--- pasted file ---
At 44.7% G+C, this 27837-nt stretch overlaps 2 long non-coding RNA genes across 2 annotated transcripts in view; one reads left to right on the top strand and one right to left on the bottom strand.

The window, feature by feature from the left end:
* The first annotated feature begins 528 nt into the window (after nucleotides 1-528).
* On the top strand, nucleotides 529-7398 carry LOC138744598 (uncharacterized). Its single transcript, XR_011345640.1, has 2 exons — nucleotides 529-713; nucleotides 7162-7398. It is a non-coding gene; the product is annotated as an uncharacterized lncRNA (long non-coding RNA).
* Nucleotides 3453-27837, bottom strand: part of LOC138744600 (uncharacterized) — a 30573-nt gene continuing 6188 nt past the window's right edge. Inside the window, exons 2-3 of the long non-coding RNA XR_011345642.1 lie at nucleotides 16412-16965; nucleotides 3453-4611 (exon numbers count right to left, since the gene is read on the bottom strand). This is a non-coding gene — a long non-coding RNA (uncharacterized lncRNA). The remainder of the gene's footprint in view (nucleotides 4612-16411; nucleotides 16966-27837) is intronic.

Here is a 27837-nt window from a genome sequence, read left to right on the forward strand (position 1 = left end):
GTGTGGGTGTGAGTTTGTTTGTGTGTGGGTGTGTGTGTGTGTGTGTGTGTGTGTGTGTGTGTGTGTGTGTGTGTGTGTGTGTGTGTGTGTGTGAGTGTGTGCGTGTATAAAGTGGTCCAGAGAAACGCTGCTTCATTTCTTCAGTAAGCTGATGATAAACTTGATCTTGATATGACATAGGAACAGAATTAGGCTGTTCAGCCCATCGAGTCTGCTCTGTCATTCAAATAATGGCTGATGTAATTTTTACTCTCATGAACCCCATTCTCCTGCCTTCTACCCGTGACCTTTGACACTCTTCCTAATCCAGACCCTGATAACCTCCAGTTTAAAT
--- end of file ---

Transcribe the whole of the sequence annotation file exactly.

At 44.7% G+C, this 27837-nt stretch overlaps 2 long non-coding RNA genes across 2 annotated transcripts in view; one reads left to right on the top strand and one right to left on the bottom strand.

The window, feature by feature from the left end:
* The first annotated feature begins 528 nt into the window (after nucleotides 1-528).
* On the top strand, nucleotides 529-7398 carry LOC138744598 (uncharacterized). Its single transcript, XR_011345640.1, has 2 exons — nucleotides 529-713; nucleotides 7162-7398. It is a non-coding gene; the product is annotated as an uncharacterized lncRNA (long non-coding RNA).
* Nucleotides 3453-27837, bottom strand: part of LOC138744600 (uncharacterized) — a 30573-nt gene continuing 6188 nt past the window's right edge. Inside the window, exons 2-3 of the long non-coding RNA XR_011345642.1 lie at nucleotides 16412-16965; nucleotides 3453-4611 (exon numbers count right to left, since the gene is read on the bottom strand). This is a non-coding gene — a long non-coding RNA (uncharacterized lncRNA). The remainder of the gene's footprint in view (nucleotides 4612-16411; nucleotides 16966-27837) is intronic.

Here is a 27837-nt window from a genome sequence, read left to right on the forward strand (position 1 = left end):
GTGTGGGTGTGAGTTTGTTTGTGTGTGGGTGTGTGTGTGTGTGTGTGTGTGTGTGTGTGTGTGTGTGTGTGTGTGTGTGTGTGTGTGTGTGTGAGTGTGTGCGTGTATAAAGTGGTCCAGAGAAACGCTGCTTCATTTCTTCAGTAAGCTGATGATAAACTTGATCTTGATATGACATAGGAACAGAATTAGGCTGTTCAGCCCATCGAGTCTGCTCTGTCATTCAAATAATGGCTGATGTAATTTTTACTCTCATGAACCCCATTCTCCTGCCTTCTACCCGTGACCTTTGACACTCTTCCTAATCCAGACCCTGATAACCTCCAGTTTAAAT